1. We look to ensure students are involved in organizations, sports, volunteering, part time jobs. Shows they can multi-task! 2. Personality – they need to bring it to the table. In our organization we only have a service to sell, so if they come to the interview lacking personality (ambition and drive to do the job) we will continue to look at the next candidate. 3. Showing up to the interview in appropriate attire. Having one or two outfits set aside just for the interview process. 4. Bringing reference letters from their professors is nice to see. 5. Knowing our company. Who we are and what we do. I see many students who do their homework and research our company, however for every one student that does this one student does not. When a student has not researched our company and can’t tell me what we do, I think of it as them just looking for a job and not a career. They didn’t take the time.
1. Be able to discuss your leadership, communication and other transferable skills. They can be more valuable than hiring based on major. 2. Have a realistic expectation of the types of jobs available for recent graduates. 3. PATIENCE. If advancement opportunities are available then you will get there! But take the time to develop the skills needed to prepare you for that next step. 4. Consider the long-term benefits within a company, like advancement opportunities and job security, rather than going for the "get-rich-quick" schemes. 5. Don't be afraid to brag! Be proud of your academic, leadership and work accomplishments and share them with employers.
1. In addition to the skills previously mentioned, Good Communication Skills – not everything can be communicated via text message/email. Face to face conversations are the most valuable 2. Don’t be entitled – Many firms offer a lot of perks/flexibility, but you have to earn it. Don’t be afraid to WORK
Sales representative Machine operator/assembler/production worker Nurse Truck driver Software developer Engineer Marketing professional Accountant Mechanic IT manager/network administrator * Fox Business, July 2013
I. Adopt the right attitudes-be positive-work is different than college-earn respect II. Adjust your expectations-expect to be surprised III. Master breaking-in skills-OK to be new IV. Manage the impressions you make-be professional-first impressions are so important V. Build effective relationships-find ways to “fit in.” Don’t try to change the culture VI. Become a good follower-learn the norms-watch others VII. Understand your organization’s culture-pay attention to the way things are done-figure out what is expected of you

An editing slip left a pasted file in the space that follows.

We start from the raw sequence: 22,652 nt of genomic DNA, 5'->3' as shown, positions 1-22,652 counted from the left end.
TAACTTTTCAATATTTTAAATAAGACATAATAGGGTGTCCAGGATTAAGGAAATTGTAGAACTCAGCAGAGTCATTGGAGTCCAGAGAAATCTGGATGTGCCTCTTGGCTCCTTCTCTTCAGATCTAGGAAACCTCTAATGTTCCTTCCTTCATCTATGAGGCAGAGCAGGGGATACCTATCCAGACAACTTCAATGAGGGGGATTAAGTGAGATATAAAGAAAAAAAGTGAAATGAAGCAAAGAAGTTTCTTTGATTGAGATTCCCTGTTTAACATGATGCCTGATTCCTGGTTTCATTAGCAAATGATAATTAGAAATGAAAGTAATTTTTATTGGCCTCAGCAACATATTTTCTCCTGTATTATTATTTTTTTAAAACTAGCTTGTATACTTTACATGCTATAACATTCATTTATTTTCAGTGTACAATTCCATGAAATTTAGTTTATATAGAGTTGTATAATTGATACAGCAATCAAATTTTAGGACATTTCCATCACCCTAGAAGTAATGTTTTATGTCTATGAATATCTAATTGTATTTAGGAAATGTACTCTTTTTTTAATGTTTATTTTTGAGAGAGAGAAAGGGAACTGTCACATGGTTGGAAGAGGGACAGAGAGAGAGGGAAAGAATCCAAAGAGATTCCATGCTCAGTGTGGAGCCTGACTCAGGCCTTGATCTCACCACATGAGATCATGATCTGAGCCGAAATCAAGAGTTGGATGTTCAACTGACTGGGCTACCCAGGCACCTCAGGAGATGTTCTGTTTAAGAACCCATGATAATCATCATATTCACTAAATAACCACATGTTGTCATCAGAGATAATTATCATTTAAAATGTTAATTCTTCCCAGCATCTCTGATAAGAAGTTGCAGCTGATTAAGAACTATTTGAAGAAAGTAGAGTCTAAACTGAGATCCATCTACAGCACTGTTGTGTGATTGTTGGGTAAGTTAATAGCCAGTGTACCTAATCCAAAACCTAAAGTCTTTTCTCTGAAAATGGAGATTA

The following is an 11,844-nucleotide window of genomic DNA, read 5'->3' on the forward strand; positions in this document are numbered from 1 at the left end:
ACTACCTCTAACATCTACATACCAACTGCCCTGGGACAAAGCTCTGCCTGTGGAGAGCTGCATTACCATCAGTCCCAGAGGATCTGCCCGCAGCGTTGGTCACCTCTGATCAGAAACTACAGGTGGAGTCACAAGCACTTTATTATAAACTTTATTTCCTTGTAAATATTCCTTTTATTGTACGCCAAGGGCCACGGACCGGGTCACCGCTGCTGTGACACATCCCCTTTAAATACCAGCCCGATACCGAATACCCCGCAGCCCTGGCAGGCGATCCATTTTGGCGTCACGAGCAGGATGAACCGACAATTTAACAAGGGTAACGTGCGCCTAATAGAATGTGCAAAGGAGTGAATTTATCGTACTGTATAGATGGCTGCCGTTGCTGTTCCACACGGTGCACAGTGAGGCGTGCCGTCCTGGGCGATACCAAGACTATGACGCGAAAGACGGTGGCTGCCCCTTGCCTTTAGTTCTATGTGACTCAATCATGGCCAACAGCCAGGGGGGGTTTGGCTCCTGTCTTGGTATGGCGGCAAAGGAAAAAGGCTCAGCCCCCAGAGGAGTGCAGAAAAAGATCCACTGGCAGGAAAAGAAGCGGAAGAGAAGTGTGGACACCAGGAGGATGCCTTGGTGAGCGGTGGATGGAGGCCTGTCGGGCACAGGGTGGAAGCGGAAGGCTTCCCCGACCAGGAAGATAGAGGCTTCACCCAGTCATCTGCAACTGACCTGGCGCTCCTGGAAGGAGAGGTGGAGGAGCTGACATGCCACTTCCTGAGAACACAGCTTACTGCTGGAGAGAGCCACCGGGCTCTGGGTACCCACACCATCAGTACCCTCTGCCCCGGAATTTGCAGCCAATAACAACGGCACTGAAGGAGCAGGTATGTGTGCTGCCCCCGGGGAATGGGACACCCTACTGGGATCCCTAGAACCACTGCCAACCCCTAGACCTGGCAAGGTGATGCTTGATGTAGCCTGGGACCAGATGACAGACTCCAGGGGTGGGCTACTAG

VIII. Develop organizational savvy- rites of passage IX. Understand your new-hire role-don’t be frustrated X. Listen to your supervisor-make her/him look good XI. Master the tasks of your job-be a good listener XII. Acquire the knowledge, skills, and abilities you need-learn from others
More than two-thirds of students plan to enter the work force immediately upon graduation. When choosing among potential employers, the most important factors students say they consider are the opportunity for personal growth, job security, and a good benefits package.
Nature of the work Compensation Co-workers
Opportunity for personal growth Job security Friendly co-workers
Annual salary increases 401(k) company match Tuition reimbursement
Encourage on-time graduation Get them on LinkedIn (But don’t create their profile) Help them get to the Career Center early Get them to engage with their education and think “value added” through Advanced Learning Experiences Start them thinking about networking Use the Career Services Website Train analogy
Advanced Learning Experiences o Research o Internship o Study Abroad o Group Work o Clinical/Field Experience o Volunteer Work o Club Leadership o Language training o Honors
Assessments – earlier the better, online Holland Quiz and MyNext Move Individual career counseling Resume critique Cover letter/graduate school essay review Mock interviews On-site employer interviews Job Fairs Job alerts Internship database
Mentor network Post resumes Library Career course Text message alerts Sample resume database by major Salary resources Grad school tips Mentor Advice
Join our mentor network Help us engage with employers Encourage your student to come see us early Visit our Top 10 Tips for Parents http://www.salisbury.ed u/careerservices/Parent s/TopTenTips.html http://www.salisbury.ed u/careerservices/Parent s/TopTenTips.html